A recent Antiques Roadshow segment featured an evaluation of a violin by M. Nebel, dated 1921. The appraiser, Clare Givens, stated that “… the books say he didn't come to the United States till 1927, but this violin is a clear indication that the book was wrong.”
You can see the segment at the Antiques Roadshow website on PBS.org.
(I don’t understand how other people can watch a piece like that and not scream at the TV, “Well, CHECK IT OUT, you dodos!” It’s like this compulsion that takes over. I can hardly sit and watch the rest of the show without dashing off to the computer. Anyone else have this affliction?)
Here is what I find when I finally check it out. In the 1930 census, where Martin lived in Philadelphia in the same household as his brother Hans, he said he first came to this country in 1923.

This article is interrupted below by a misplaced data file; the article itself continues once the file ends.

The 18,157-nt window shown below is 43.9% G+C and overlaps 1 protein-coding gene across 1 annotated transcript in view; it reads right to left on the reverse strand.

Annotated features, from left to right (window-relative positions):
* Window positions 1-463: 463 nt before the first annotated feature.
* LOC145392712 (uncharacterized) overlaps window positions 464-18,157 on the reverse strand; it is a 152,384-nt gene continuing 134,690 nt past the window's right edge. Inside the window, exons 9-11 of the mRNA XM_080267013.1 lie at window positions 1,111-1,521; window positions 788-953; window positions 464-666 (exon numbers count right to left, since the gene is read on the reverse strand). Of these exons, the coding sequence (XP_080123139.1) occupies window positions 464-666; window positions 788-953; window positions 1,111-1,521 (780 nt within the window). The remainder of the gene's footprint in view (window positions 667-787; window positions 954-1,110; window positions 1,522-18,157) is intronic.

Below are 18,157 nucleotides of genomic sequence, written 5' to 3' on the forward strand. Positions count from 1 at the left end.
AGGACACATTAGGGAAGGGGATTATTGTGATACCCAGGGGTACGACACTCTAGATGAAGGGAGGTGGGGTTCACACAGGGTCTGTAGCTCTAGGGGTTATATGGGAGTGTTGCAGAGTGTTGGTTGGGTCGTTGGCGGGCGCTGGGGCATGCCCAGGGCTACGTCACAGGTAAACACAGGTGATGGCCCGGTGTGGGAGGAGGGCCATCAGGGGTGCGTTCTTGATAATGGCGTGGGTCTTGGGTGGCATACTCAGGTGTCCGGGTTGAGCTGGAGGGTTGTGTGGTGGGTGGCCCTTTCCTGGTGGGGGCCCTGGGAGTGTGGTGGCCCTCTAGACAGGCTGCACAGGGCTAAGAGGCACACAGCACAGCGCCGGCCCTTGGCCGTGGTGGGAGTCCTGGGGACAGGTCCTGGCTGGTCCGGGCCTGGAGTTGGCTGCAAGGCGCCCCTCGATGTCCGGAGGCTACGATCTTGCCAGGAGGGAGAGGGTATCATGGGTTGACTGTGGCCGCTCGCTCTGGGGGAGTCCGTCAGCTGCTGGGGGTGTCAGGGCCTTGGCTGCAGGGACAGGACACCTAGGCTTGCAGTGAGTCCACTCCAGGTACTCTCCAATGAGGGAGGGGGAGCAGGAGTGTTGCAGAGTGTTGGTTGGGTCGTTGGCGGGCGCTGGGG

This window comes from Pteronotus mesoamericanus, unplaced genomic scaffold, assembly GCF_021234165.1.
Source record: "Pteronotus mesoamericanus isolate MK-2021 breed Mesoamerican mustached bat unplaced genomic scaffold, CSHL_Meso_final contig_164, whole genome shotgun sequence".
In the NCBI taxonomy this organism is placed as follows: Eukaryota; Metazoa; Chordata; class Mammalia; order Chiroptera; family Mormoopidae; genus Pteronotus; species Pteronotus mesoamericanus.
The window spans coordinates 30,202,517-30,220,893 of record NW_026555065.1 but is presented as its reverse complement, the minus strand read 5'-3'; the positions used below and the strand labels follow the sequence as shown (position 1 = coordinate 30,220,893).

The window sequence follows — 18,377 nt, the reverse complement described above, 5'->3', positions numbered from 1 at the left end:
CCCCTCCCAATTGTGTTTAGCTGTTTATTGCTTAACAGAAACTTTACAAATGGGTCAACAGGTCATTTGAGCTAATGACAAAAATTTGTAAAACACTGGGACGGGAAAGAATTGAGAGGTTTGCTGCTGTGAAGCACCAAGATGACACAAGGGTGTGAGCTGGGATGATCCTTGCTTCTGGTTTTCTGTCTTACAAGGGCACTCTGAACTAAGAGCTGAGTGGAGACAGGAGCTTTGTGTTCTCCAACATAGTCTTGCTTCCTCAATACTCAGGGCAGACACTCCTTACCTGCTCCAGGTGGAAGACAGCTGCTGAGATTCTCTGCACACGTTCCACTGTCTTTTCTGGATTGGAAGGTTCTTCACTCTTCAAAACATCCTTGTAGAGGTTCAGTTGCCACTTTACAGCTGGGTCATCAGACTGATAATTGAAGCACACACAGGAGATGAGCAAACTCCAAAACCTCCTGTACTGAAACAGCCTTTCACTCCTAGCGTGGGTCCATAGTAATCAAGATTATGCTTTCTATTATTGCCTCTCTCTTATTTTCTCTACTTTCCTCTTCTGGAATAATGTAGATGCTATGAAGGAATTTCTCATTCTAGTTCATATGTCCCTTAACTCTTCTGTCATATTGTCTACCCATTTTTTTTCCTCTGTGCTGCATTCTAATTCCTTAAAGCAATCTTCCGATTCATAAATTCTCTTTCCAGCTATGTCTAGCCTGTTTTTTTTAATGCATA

The April 27, 1923 passenger list of the SS Hannover includes Martin Nebel, violin maker aged 26, born in Mittenwald, joining his uncle Martin Nebel in New Jersey. He states that he has never been in the US before.
He appears to have traveled back to Germany in 1927, 1929, and 1932. Each time he returned he was asked if he had been in the US before. Each time he said he had first arrived in 1923.
Clare Givens was pleased when she heard about the records. She told me she had thought the label said 1924 but the producers (dodos!) convinced her it said 1921.
I love Antiques Roadshow, the historical insights I gain from it, and the curiosity it triggers. It does make my husband nervous to watch it with me, though, because of my occasional outbursts. But no such outbursts when he appeared with his Disneyland ticket book: